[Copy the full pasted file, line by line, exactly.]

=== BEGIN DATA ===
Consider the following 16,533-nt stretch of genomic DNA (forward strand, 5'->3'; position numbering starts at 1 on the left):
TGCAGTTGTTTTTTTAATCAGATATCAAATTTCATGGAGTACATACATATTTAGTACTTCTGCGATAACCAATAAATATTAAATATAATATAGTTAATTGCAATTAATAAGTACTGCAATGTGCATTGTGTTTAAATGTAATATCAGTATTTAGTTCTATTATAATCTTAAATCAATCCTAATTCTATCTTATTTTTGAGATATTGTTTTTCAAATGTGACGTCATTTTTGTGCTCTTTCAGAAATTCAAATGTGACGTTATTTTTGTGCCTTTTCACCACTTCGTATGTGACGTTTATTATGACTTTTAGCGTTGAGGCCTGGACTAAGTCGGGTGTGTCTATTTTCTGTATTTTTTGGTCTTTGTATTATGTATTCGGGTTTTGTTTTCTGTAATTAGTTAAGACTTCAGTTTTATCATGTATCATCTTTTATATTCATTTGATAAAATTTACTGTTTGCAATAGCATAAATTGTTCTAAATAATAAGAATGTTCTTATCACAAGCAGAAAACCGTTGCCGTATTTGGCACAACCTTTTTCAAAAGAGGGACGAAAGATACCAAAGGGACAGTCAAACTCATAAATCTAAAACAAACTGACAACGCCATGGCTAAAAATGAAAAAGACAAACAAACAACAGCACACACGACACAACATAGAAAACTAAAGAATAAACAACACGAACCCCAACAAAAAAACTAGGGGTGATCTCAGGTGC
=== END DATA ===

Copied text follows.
Consider the following 16,533-nt stretch of genomic DNA (forward strand, 5'->3'; position numbering starts at 1 on the left):
TGCAGTTGTTTTTTTAATCAGATATCAAATTTCATGGAGTACATACATATTTAGTACTTCTGCGATAACCAATAAATATTAAATATAATATAGTTAATTGCAATTAATAAGTACTGCAATGTGCATTGTGTTTAAATGTAATATCAGTATTTAGTTCTATTATAATCTTAAATCAATCCTAATTCTATCTTATTTTTGAGATATTGTTTTTCAAATGTGACGTCATTTTTGTGCTCTTTCAGAAATTCAAATGTGACGTTATTTTTGTGCCTTTTCACCACTTCGTATGTGACGTTTATTATGACTTTTAGCGTTGAGGCCTGGACTAAGTCGGGTGTGTCTATTTTCTGTATTTTTTGGTCTTTGTATTATGTATTCGGGTTTTGTTTTCTGTAATTAGTTAAGACTTCAGTTTTATCATGTATCATCTTTTATATTCATTTGATAAAATTTACTGTTTGCAATAGCATAAATTGTTCTAAATAATAAGAATGTTCTTATCACAAGCAGAAAACCGTTGCCGTATTTGGCACAACCTTTTTCAAAAGAGGGACGAAAGATACCAAAGGGACAGTCAAACTCATAAATCTAAAACAAACTGACAACGCCATGGCTAAAAATGAAAAAGACAAACAAACAACAGCACACACGACACAACATAGAAAACTAAAGAATAAACAACACGAACCCCAACAAAAAAACTAGGGGTGATCTCAGGTGC